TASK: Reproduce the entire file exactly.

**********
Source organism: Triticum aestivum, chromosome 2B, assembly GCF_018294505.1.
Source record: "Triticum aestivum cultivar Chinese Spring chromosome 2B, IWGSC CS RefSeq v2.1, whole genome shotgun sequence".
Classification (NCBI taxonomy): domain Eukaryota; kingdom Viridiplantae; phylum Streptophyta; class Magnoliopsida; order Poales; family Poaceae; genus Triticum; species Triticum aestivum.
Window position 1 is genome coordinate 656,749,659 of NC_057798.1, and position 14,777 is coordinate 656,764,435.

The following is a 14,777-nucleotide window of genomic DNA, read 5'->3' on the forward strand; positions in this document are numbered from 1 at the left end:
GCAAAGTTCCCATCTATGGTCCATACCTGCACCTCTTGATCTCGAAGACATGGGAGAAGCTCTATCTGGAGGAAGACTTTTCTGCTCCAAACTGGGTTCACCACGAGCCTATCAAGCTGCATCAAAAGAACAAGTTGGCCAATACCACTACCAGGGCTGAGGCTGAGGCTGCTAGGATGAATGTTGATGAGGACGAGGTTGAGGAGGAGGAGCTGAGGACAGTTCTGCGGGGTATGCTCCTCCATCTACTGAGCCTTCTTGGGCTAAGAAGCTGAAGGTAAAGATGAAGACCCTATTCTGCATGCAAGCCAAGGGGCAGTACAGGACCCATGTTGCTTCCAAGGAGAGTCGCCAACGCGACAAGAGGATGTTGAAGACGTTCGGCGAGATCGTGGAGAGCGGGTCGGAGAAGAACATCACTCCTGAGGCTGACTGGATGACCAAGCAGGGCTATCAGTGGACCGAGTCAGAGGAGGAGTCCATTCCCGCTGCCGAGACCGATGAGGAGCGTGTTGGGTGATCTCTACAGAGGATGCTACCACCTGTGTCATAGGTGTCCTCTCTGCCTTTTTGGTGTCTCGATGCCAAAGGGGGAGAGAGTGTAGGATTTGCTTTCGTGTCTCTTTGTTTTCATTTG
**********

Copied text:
Source organism: Triticum aestivum, chromosome 2B, assembly GCF_018294505.1.
Source record: "Triticum aestivum cultivar Chinese Spring chromosome 2B, IWGSC CS RefSeq v2.1, whole genome shotgun sequence".
Classification (NCBI taxonomy): domain Eukaryota; kingdom Viridiplantae; phylum Streptophyta; class Magnoliopsida; order Poales; family Poaceae; genus Triticum; species Triticum aestivum.
Window position 1 is genome coordinate 656,749,659 of NC_057798.1, and position 14,777 is coordinate 656,764,435.

The following is a 14,777-nucleotide window of genomic DNA, read 5'->3' on the forward strand; positions in this document are numbered from 1 at the left end:
GCAAAGTTCCCATCTATGGTCCATACCTGCACCTCTTGATCTCGAAGACATGGGAGAAGCTCTATCTGGAGGAAGACTTTTCTGCTCCAAACTGGGTTCACCACGAGCCTATCAAGCTGCATCAAAAGAACAAGTTGGCCAATACCACTACCAGGGCTGAGGCTGAGGCTGCTAGGATGAATGTTGATGAGGACGAGGTTGAGGAGGAGGAGCTGAGGACAGTTCTGCGGGGTATGCTCCTCCATCTACTGAGCCTTCTTGGGCTAAGAAGCTGAAGGTAAAGATGAAGACCCTATTCTGCATGCAAGCCAAGGGGCAGTACAGGACCCATGTTGCTTCCAAGGAGAGTCGCCAACGCGACAAGAGGATGTTGAAGACGTTCGGCGAGATCGTGGAGAGCGGGTCGGAGAAGAACATCACTCCTGAGGCTGACTGGATGACCAAGCAGGGCTATCAGTGGACCGAGTCAGAGGAGGAGTCCATTCCCGCTGCCGAGACCGATGAGGAGCGTGTTGGGTGATCTCTACAGAGGATGCTACCACCTGTGTCATAGGTGTCCTCTCTGCCTTTTTGGTGTCTCGATGCCAAAGGGGGAGAGAGTGTAGGATTTGCTTTCGTGTCTCTTTGTTTTCATTTG